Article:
Severe winter weather has wreaked havoc on communities across the United States this holiday season, complicating travel plans during what's supposed to be the most wonderful time of the year.
Roughly 7 million people were expected to travel by plane for the holidays, according to AAA, and many have had their plans upended by flight cancellations or delays. U.S. airlines canceled more than 12,000 flights between Dec. 21 and Dec. 24, according to data from flight tracker FlightAware. Nearly 6,000 flights were canceled and 21,000 were delayed the day after Christmas, FlightWare data shows, and 4,600 have been canceled and 10,000 delayed on Dec. 27 as of 10:30 a.m. EST.
The majority of cancellations in the past week, nearly 73%, are by Southwest Airlines, and it accounts for 70% of all flights canceled nationwide on Dec. 26, according to FlightAware.
Southwest said in a statement Dec. 26 that it aims to decrease cancellations over the coming days.
"We’re working with Safety at the forefront to urgently address wide-scale disruption by rebalancing the airline and repositioning Crews and our fleet ultimately to best serve all who plan to travel with us," a release on its website reads.
The busy travel season comes at a time when flights across the country are being delayed or canceled more than ever. A decade ago, roughly 79,000 flights were canceled by major U.S. airlines in 2012, according to aviation data compiled by Statista, a provider of market and consumer data. The number of cancellations peaked in 2020 at 281,000 primarily because of the pandemic, and 103,000 flights were canceled in 2021, the data shows.
CNBC global markets correspondent Seema Mody told TODAY in June that a surge in delays and cancellations can be due to strapped resources for airlines that are also dealing with a larger volume of travel.
Related: Tips to prepare for flight changes
Mody said that there's only so much passengers can do to avoid flight changes. Her biggest piece of advice is to make sure you know your flight schedule, as well as other flights that are available that day. It's also important to know what options airlines are lawfully bound to provide and how to access them. Here are answers to some of the most commonly asked questions.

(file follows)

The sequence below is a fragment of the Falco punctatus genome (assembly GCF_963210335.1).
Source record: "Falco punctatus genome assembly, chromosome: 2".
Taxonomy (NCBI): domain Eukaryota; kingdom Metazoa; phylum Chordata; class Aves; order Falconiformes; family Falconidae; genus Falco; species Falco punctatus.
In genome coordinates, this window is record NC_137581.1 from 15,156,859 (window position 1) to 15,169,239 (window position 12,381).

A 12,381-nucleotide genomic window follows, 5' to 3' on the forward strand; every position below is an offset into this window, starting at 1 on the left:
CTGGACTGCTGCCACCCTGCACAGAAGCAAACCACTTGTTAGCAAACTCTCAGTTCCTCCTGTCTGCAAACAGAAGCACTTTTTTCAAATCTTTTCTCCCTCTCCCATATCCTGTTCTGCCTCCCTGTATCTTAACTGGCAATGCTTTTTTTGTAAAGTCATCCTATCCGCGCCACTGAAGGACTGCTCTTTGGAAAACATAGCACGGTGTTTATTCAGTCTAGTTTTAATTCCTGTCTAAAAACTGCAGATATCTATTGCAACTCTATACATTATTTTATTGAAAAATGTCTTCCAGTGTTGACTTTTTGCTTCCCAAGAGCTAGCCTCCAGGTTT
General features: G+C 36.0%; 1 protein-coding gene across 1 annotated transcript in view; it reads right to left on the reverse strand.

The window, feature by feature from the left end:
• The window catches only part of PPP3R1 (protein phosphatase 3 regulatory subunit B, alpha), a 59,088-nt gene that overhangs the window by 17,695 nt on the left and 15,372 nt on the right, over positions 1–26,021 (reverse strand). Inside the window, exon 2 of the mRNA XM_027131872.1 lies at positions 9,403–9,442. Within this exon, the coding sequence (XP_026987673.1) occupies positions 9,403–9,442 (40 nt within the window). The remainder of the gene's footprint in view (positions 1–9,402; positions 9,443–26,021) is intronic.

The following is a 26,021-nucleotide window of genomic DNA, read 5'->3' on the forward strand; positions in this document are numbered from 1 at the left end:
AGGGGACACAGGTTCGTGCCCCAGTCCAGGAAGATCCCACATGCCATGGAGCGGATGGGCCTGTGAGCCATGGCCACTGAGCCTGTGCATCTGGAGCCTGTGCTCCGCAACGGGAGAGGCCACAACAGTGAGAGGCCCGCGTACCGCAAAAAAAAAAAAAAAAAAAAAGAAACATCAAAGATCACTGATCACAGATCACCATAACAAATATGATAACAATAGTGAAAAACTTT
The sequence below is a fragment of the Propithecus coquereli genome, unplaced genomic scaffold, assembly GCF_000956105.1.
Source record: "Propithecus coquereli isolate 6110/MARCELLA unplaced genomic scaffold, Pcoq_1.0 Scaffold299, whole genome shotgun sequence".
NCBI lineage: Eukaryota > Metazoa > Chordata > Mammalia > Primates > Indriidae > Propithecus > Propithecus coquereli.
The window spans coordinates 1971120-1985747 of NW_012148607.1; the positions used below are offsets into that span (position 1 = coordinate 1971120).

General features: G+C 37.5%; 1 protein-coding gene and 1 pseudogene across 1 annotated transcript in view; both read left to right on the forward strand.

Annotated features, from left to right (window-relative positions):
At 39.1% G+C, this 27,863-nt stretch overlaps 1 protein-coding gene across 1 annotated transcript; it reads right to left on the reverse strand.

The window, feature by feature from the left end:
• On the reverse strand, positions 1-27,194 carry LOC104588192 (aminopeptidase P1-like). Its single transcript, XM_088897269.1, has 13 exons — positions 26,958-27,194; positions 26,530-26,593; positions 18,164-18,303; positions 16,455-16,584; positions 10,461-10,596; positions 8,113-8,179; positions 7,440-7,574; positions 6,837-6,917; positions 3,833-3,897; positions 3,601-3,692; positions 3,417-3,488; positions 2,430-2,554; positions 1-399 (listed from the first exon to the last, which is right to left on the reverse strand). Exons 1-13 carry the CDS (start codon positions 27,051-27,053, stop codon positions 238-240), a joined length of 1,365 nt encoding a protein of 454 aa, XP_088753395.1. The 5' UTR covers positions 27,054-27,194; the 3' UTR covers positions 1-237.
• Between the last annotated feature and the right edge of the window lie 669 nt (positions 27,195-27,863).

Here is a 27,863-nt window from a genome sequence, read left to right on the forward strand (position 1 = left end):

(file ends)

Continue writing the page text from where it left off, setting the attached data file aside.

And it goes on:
If my flight is canceled, am I entitled to a refund?
The short answer is yes. But accepting a rebooking option voids the refund that the airline would otherwise have to provide.
"But if that itinerary doesn’t work for you, by law you are entitled to a full refund," Mody said. Every airline has a different policy. For example, she said that JetBlue will provide a $50 credit if your flight is canceled within four hours of departure. "That goes up to $100 if your flight is canceled after the time of departure," she said.
Do delays come with some type of compensation?
There is no law requiring airlines to compensate passengers for delays, so most do not, according to Mody.
"The minute your flight is delayed, get in that line to talk to a flight agent, and at the same time, take out your phone and call the airline," she recommended. "The phone agent can be even more helpful than the person at the airport."
When delays happen after boarding is completed, Mody said guidelines stipulate that airlines can keep passengers waiting on the tarmac for a maximum of three hours.
"But within two hours, you do have a right to food, water and access to the bathroom," she said.
What do I do if my flight is overbooked and I get involuntarily rebooked?
Moody said that if you're involuntarily unbooked from a flight, "there’s significant compensation."
For example, if the next flight you’re rebooked on is within one to two hours after your initial flight, "we’re talking 200% of a one-way fare that’s typically capped at around $775," she said. "Over two hours, 400% of a one-way ticket, usually around $1,500, is the cap."
What if my luggage is lost?
Mody said that by law, airlines are required to reimburse passengers if their luggage is lost up to a maximum of $3,800 for domestic trips.
She recommends taking a photo of the contents inside your luggage once you're packed so you can remember what's inside. "Often the airlines will require proof, so it’s good to just make sure you know," she said.
Mody said another tip is to get an Apple AirTag or tracking device.
"Drop it in that luggage," she said. "You can track your suitcase in real time. Often what happens is the airline can’t locate your bag, but if you can help them find it, then your success rate goes up."
What other compensation am I entitled to?
The U.S. Department of Transportation clearly states the circumstances in which passengers are entitled to refunds. That includes canceled flights, significant schedule changes that the passenger does not agree to, downgrading to an economy or lower class, baggage fees associated with lost luggage, or an optional service, like Wi-Fi or seat upgrades, that the airline was ultimately unable to provide.